Wat’s Up in the Land of the Buddha?!

Ârŭn suŏ sdei!

We were up mega early this morning to see the sun rise over the incredible, unforgettable temple that is Angkor Wat! Arriving by tuk-tuk in the dark, Mu Sab and I hurried down to the edge of a lily pond to elbow our way into the crowd of several hundred people fighting for photo space along its shores! The effort was worthwhile!

Mu Sab and I gobbled up the breakfast that the hotel had sent with us, while the crowd dispersed. We crossed the ancient moat into the main temple—the largest religious complex in the world no less—to see what we could see. My brother, Flatty, had been here years ago and highly recommended it when he learned I was coming to Cambodia. It didn’t take long at all to see why!

Flatty in 2012 Me in 2017

This incredible complex was built in the 12th century AD under the commission of King Suryavarman II. Dedicated to the god, Vishnu, Angkor Wat was assembled from stone quarried near Phnom Kulen by over 300,000 workers and 6,000 elephants! It faces east to west, its towers representing the holy Hindu mountain of Meru, and its top aligning perfectly with the light of the sunrise at equinox! It is also, apparently, shaped like the lady parts of Uni, goddess of the world!

It is also home to some incredible murals that have survived the temple’s conversion from Hinduism to Buddhism and stretch across long galleries on all sides of the complex! They feature great clashes of gods (devas) and demons (asuras) from the Mahabharata, the victories of Vishnu and Krishna, and even the larger-than-life army of Suryavarman himself!

As Mu Sab and I strolled the steaming hot galleries, we happened across one great mural that struck a familiar chord! It was the story of the Churning of the Sea of Milk! At the far left end, the asuras, led by Bali, pulled hard on the head of a giant 6-headed Naga named Vasuki!

At the center, Vishnu stood atop Mount Mandara, which churned the ocean on the back of the giant turtle, Kurma!

At the far end, safely away from the toxic fumes of Vasuki’s breath, the devas pulled on the snake’s tail! Together, pulling back and forth, the asuras and devas churned the ocean of milk and released both Amrita, the nectar of immortality, and Halahala, a world-destroying poison! The nectar ultimately gave the devas power over the asuras, though the asuras got a share of the other treasures, or Ratnas, that emerged once the ocean was churned!

Sadly, our time at Angkor Wat was short, since our plane tickets back to Thailand were scheduled for lunch time, but it was truly spectacular getting to stand and sweat on this storied sandstone, among the saffron robes of iPhone-toting monks and terrifyingly huge beehives clinging to the impressive towers!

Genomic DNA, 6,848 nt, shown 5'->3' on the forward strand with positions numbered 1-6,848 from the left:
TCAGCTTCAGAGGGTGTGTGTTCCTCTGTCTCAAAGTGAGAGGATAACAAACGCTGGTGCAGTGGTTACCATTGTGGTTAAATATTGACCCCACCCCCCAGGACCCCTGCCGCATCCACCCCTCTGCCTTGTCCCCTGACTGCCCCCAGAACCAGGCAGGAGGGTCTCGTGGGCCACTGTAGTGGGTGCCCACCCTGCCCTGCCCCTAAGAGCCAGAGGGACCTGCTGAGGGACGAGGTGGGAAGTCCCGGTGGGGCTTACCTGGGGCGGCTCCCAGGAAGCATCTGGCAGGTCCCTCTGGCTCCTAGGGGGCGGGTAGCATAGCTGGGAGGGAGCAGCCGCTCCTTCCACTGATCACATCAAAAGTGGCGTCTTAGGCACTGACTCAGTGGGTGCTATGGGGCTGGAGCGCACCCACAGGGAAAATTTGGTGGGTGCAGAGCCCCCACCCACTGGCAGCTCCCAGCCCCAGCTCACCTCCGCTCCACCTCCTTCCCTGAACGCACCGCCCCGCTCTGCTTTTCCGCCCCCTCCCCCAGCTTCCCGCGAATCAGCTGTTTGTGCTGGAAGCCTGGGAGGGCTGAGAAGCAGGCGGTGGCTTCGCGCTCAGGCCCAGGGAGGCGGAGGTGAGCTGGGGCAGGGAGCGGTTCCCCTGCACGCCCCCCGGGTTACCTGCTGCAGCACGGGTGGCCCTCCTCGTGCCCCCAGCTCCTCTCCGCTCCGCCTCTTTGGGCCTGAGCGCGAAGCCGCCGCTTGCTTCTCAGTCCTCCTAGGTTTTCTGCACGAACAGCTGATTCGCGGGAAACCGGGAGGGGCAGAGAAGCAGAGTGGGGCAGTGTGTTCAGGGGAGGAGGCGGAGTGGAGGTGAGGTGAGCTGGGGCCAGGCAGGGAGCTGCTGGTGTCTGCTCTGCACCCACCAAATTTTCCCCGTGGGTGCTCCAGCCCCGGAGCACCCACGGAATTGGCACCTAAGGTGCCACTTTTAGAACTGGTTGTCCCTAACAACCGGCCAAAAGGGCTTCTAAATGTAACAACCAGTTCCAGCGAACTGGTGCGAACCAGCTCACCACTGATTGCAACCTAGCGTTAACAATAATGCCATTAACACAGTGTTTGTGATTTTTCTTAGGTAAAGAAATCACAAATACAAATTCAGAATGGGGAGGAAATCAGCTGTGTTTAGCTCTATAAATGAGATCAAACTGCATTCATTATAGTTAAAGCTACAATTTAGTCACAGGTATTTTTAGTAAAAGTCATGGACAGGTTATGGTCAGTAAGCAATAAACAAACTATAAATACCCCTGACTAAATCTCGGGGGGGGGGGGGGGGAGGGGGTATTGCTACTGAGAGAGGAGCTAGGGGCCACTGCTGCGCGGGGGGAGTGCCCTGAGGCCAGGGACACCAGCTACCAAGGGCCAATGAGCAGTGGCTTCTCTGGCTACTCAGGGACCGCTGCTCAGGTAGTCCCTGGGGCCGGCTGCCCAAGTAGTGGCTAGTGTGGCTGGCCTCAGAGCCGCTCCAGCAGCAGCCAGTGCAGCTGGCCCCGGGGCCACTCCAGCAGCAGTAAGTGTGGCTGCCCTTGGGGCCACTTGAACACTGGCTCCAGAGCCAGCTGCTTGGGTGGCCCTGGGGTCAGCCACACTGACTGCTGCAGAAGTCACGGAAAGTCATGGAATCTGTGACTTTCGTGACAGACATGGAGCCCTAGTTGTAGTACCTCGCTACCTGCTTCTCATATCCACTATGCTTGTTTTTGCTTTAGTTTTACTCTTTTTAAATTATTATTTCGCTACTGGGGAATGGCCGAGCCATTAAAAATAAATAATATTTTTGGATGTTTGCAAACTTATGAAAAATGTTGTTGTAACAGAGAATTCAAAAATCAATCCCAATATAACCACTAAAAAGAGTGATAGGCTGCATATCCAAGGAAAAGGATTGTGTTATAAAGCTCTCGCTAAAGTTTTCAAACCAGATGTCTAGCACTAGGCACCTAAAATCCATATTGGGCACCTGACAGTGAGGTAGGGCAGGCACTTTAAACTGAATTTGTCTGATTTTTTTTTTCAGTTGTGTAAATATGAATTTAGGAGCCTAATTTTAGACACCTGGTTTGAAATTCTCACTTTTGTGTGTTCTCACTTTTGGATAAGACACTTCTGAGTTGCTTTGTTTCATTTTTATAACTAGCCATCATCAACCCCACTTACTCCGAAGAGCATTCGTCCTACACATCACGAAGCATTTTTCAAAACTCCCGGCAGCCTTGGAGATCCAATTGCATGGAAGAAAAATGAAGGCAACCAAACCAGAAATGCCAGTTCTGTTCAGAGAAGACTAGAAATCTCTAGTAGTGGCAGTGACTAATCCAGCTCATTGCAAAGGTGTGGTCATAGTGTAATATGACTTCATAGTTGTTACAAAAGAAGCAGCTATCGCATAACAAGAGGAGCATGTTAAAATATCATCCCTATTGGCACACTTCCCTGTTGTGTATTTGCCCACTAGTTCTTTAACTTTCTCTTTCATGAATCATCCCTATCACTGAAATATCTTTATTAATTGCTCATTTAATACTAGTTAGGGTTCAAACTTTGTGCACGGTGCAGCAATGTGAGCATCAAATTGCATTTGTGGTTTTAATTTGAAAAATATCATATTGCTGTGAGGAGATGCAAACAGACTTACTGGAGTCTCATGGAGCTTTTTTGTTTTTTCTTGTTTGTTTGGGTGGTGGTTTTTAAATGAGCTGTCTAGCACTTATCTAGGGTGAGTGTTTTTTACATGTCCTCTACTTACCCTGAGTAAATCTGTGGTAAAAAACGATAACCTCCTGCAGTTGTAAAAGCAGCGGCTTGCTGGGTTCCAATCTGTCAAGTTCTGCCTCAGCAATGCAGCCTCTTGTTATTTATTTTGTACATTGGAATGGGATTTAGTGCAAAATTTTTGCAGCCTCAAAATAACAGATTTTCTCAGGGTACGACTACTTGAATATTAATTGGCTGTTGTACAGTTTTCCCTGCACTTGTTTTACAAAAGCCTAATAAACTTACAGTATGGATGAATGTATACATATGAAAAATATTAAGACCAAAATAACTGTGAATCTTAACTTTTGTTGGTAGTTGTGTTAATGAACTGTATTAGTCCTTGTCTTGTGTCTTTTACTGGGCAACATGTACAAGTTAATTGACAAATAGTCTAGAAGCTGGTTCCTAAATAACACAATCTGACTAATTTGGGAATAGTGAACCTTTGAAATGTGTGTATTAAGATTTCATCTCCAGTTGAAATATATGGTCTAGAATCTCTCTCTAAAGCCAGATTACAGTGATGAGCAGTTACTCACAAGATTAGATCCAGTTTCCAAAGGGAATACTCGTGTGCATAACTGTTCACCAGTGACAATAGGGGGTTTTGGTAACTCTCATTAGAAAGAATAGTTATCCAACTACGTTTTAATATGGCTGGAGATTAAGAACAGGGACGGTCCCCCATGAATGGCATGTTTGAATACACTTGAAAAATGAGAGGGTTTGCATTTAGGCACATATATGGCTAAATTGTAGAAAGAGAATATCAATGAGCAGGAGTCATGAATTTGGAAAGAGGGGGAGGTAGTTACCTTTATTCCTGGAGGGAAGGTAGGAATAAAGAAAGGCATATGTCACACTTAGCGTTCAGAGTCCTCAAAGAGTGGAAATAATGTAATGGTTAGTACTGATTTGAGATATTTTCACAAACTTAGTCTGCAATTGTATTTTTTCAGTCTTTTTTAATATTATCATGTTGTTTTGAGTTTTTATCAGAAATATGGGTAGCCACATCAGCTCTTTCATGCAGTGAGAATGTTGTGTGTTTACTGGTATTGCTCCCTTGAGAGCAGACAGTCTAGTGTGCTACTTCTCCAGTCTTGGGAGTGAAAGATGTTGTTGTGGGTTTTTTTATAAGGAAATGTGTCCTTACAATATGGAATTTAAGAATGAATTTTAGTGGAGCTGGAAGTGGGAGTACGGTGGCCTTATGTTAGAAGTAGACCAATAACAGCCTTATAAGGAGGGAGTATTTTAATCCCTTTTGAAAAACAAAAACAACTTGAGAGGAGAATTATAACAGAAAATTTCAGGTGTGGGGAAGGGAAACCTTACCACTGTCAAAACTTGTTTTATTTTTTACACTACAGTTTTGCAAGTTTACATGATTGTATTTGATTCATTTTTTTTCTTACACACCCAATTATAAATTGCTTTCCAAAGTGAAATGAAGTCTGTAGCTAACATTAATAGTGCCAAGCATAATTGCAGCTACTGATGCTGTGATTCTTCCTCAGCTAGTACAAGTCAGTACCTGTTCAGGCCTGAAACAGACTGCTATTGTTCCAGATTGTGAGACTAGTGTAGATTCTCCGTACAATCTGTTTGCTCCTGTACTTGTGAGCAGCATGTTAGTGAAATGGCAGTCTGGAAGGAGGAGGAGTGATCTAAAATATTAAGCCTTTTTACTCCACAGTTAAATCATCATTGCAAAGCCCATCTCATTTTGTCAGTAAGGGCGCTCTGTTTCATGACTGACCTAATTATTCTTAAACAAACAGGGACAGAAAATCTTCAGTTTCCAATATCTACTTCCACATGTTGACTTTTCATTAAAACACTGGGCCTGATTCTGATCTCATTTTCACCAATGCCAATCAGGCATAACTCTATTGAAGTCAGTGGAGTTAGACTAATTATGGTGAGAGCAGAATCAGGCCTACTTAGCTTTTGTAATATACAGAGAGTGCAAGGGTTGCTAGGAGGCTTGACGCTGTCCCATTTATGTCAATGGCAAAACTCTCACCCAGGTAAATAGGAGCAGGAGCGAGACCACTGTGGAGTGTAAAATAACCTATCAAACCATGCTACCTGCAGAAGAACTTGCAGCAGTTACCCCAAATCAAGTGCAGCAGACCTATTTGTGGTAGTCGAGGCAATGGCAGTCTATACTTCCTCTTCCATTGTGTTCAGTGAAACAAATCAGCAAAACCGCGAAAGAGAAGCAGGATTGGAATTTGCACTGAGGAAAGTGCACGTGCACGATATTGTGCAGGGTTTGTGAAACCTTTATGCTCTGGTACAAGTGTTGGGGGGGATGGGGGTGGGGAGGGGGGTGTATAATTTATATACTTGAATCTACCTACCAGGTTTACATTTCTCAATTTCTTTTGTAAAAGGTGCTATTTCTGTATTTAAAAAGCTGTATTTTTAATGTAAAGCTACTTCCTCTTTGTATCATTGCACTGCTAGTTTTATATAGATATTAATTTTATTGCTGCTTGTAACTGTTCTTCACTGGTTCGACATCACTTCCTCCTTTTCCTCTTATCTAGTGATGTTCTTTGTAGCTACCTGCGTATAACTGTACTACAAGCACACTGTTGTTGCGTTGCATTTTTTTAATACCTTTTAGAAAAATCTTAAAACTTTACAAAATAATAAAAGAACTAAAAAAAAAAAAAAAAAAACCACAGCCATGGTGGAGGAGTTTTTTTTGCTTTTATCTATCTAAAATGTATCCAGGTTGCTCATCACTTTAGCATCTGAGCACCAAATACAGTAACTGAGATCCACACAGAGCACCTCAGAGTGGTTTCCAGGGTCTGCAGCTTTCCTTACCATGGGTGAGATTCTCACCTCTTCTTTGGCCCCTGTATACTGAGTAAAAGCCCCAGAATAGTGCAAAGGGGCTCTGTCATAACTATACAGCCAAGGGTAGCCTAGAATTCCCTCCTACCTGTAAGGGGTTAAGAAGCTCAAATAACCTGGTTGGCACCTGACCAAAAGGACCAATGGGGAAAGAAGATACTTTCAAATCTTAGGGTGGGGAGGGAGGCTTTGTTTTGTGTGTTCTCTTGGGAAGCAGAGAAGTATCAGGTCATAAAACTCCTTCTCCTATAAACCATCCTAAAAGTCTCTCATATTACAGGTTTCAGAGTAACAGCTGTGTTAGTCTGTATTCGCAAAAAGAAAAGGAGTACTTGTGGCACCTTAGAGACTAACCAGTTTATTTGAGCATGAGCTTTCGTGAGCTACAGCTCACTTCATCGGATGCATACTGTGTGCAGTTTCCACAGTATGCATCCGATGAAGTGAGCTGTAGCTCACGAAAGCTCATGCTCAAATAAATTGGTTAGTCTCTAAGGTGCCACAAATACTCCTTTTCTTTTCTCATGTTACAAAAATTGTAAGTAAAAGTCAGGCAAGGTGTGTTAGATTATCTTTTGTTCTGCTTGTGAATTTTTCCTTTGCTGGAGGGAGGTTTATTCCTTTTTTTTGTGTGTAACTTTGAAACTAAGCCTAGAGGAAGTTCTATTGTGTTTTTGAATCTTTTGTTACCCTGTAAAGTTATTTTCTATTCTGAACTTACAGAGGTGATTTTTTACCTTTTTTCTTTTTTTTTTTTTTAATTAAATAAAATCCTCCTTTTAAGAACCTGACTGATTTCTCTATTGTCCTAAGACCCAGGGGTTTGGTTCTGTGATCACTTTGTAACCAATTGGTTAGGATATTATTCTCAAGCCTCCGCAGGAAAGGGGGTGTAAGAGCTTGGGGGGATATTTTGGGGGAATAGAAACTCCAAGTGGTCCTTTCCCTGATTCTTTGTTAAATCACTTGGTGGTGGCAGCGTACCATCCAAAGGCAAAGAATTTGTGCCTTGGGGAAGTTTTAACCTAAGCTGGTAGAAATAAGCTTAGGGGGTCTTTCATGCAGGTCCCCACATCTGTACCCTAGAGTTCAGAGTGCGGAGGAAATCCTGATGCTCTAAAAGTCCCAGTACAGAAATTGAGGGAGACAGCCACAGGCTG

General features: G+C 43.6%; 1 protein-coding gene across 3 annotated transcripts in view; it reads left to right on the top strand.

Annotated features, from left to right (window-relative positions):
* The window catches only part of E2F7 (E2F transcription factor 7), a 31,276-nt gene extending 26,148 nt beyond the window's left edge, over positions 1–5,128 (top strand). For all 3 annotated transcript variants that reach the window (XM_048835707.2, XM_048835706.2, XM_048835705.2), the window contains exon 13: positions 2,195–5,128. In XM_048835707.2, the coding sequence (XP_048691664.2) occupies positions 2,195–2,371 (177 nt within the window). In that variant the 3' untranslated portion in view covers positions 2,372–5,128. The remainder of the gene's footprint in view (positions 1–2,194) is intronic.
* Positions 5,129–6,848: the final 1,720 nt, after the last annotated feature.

But we made it out of Cambodia and back to Thailand without a hitch, unlike the foolish Korean tourist who started taking photos in the customs line and got escorted out by security! Pla picked us up and took us north to see some of her country’s own spectacular Wats in the city of Ayutthaya!

The second capital of Krung Tai (a.k.a. Siam), Ayutthaya was founded in 1351 AD by King Ramathibodi I. As it grew and developed, it drew international attention—including close ties with Louis XIV—and plenty of comparisons to European metropolises! One of its grandest surviving structures is the temple of Wat Phra Sri Sanphet!

Once part of the grand palace of the Kings of Ayutthaya, the three giant stupas, or chedi at Wat Phra Sri Sanphet house the remains of three kings: Borom Trailokanat, Borom Racha III, and the king who enshrined them in the first place, Ramathibodi II. Many relics from Angkor Wat were brought here to adorn the site in 1431 after King Borom Racha II invaded Cambodia!

During the reign of the kings of Ayutthaya, only the royal family and very special guests were allowed to walk among the giant chedi, but that changed after Burma invaded in 1767. Destroying all but the three chedi, the Burmese army left the monastery in ruins and bereft of its golden buddha!

They even lopped off the heads of most of the Buddha statues to demoralize the people they conquered!

The same thing happened east of here, at the monastery of Wat Mahathat, which once housed relics of the Buddha himself! The Buddhist design of this complex, built in 1374, was much simpler than the Hindu decoration of Angkor Wat, but the tall, red brick prangs (pagodas) in the sunset gave this place its own otherworldly beauty.

It also once featured a legion of both Angkorian animal statues and stone Buddhas, but sadly, most of those Buddha’s were also beheaded by the Burmese.

At least one head has been found by a compassionate tree, which has picked it up and cradled it for hundreds of years. When visiting, it’s important to keep your own head below the Buddha’s, out of respect for both the Buddha and for this desecrated place!

The sun set on our tour of Ayutthaya, and I was filled with overwhelming awe at the magnificent temples we’d explored today. It carried me all the way through a fiasco involving a tick that had latched on to Mu Sab’s leg. It was very clearly a tick, but since Mu Sab was just a non-Thai falong, he got laughed at in both a pharmacy and a clinic! Eventually, he had to take tweezers from the doctor and remove the critter himself, which really ticked him off!

Despite all of that mess, we finished the night with dinner at De Riva Ayothaya, on the banks of the Chao Praya River. Though the service was slow, the combination of lovely views and giant river prawns settled our spirits to look forward to a new day of adventure!

Rātrī s̄wạs̄di̒!

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